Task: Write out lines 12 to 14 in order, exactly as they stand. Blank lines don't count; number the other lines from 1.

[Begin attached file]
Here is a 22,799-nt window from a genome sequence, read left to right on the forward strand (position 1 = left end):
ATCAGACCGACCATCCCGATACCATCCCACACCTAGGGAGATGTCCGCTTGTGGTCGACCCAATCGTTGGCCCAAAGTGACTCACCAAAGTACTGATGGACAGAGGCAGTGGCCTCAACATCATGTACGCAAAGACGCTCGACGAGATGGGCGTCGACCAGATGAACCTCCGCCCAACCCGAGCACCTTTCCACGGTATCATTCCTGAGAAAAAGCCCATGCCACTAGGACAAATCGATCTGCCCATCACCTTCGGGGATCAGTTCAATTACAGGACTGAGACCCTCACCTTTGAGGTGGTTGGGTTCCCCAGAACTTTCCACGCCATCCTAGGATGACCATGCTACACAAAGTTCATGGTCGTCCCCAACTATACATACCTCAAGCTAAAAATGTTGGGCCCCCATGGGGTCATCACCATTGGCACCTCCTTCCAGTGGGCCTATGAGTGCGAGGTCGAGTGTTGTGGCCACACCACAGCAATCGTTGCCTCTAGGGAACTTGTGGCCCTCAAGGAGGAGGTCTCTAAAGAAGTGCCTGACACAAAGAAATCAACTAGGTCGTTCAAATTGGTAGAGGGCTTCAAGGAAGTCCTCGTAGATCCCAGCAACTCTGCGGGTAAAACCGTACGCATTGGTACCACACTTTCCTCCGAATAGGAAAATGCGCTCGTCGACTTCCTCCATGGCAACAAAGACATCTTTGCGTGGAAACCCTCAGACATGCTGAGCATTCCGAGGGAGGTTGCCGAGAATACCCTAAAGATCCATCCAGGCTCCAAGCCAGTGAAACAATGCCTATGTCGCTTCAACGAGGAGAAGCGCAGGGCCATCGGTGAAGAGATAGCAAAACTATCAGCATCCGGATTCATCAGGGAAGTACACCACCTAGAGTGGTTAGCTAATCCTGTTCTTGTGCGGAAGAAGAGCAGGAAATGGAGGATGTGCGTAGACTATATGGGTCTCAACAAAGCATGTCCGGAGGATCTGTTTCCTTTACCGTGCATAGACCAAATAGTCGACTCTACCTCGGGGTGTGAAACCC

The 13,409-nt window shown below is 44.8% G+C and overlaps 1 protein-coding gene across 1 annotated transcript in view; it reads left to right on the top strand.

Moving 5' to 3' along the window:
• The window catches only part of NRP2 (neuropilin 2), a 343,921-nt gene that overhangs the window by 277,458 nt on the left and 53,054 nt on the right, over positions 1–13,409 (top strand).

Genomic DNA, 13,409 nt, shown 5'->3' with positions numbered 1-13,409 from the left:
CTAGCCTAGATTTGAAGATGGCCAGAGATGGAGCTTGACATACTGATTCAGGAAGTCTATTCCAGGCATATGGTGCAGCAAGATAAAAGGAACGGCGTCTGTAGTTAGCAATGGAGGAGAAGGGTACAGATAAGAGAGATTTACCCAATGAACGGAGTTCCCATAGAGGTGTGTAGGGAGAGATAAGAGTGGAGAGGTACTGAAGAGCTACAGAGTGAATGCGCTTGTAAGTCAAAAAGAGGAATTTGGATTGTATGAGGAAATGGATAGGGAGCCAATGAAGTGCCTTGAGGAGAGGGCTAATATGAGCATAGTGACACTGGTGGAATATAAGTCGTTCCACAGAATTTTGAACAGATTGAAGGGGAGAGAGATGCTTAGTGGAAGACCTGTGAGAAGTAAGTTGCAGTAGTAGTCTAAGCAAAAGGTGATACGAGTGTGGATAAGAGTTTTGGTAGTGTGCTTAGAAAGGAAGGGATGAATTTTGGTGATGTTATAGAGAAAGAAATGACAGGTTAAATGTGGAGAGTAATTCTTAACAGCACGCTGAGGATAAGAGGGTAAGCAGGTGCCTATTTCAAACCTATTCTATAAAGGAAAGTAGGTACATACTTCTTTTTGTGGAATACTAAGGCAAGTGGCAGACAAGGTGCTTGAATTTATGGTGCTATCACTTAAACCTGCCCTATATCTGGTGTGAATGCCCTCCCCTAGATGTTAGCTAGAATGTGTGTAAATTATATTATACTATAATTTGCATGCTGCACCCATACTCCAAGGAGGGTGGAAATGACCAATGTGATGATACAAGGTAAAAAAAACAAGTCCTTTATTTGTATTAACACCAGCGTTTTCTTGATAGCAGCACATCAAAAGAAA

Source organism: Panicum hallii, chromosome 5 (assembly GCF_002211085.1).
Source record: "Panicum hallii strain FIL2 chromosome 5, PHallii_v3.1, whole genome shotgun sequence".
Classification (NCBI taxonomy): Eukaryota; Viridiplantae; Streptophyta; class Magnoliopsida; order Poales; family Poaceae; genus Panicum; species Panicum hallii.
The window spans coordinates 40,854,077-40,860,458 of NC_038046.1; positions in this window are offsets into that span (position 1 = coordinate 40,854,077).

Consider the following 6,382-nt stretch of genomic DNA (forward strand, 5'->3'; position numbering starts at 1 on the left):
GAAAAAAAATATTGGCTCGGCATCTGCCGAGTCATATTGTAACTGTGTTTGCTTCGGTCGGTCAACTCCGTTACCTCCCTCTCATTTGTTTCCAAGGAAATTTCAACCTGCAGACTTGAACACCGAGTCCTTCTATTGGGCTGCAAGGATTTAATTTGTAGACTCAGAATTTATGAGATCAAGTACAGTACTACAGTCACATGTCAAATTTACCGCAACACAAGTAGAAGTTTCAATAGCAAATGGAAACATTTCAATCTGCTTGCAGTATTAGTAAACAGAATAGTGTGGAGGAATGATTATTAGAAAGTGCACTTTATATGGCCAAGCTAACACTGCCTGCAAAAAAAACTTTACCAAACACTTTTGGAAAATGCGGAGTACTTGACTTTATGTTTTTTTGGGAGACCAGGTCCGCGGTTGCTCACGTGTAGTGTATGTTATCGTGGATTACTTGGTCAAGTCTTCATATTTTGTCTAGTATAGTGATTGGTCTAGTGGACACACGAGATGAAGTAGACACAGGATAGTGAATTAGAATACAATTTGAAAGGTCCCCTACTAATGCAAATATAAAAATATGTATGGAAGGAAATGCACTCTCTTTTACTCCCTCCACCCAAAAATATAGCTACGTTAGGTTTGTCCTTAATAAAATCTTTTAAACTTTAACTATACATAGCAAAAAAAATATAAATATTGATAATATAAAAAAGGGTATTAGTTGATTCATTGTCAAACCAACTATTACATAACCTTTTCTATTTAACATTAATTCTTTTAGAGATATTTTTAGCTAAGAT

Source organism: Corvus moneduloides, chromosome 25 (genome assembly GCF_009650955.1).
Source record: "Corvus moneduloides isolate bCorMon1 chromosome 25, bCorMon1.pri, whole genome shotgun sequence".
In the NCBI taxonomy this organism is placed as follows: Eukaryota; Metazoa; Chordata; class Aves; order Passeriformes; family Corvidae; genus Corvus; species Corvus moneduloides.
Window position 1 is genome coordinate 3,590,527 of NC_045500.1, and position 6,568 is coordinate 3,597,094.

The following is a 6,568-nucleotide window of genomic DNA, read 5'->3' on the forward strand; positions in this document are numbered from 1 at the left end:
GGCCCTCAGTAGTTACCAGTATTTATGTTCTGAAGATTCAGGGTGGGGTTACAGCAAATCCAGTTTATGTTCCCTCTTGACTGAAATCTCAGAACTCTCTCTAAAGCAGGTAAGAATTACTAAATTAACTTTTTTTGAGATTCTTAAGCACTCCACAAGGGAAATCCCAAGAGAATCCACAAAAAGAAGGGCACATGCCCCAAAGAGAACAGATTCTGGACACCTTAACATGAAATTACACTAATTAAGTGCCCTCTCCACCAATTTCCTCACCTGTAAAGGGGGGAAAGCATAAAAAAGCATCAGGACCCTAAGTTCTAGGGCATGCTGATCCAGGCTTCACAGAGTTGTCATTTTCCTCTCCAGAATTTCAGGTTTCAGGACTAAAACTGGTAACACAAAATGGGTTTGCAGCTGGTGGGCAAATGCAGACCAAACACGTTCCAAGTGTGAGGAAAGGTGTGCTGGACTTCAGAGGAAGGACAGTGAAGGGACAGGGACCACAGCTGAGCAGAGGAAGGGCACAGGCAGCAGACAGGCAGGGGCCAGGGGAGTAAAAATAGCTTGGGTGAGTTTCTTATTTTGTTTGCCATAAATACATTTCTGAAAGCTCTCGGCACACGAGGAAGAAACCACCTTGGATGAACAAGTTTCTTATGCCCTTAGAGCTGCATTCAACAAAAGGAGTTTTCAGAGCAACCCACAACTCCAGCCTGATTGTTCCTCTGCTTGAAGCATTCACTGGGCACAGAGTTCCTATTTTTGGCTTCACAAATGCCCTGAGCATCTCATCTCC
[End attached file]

Consider the following 6,382-nt stretch of genomic DNA (forward strand, 5'->3'; position numbering starts at 1 on the left):
GAAAAAAAATATTGGCTCGGCATCTGCCGAGTCATATTGTAACTGTGTTTGCTTCGGTCGGTCAACTCCGTTACCTCCCTCTCATTTGTTTCCAAGGAAATTTCAACCTGCAGACTTGAACACCGAGTCCTTCTATTGGGCTGCAAGGATTTAATTTGTAGACTCAGAATTTATGAGATCAAGTACAGTACTACAGTCACATGTCAAATTTACCGCAACACAAGTAGAAGTTTCAATAGCAAATGGAAACATTTCAATCTGCTTGCAGTATTAGTAAACAGAATAGTGTGGAGGAATGATTATTAGAAAGTGCACTTTATATGGCCAAGCTAACACTGCCTGCAAAAAAAACTTTACCAAACACTTTTGGAAAATGCGGAGTACTTGACTTTATGTTTTTTTGGGAGACCAGGTCCGCGGTTGCTCACGTGTAGTGTATGTTATCGTGGATTACTTGGTCAAGTCTTCATATTTTGTCTAGTATAGTGATTGGTCTAGTGGACACACGAGATGAAGTAGACACAGGATAGTGAATTAGAATACAATTTGAAAGGTCCCCTACTAATGCAAATATAAAAATATGTATGGAAGGAAATGCACTCTCTTTTACTCCCTCCACCCAAAAATATAGCTACGTTAGGTTTGTCCTTAATAAAATCTTTTAAACTTTAACTATACATAGCAAAAAAAATATAAATATTGATAATATAAAAAAGGGTATTAGTTGATTCATTGTCAAACCAACTATTACATAACCTTTTCTATTTAACATTAATTCTTTTAGAGATATTTTTAGCTAAGAT

Source organism: Corvus moneduloides, chromosome 25 (genome assembly GCF_009650955.1).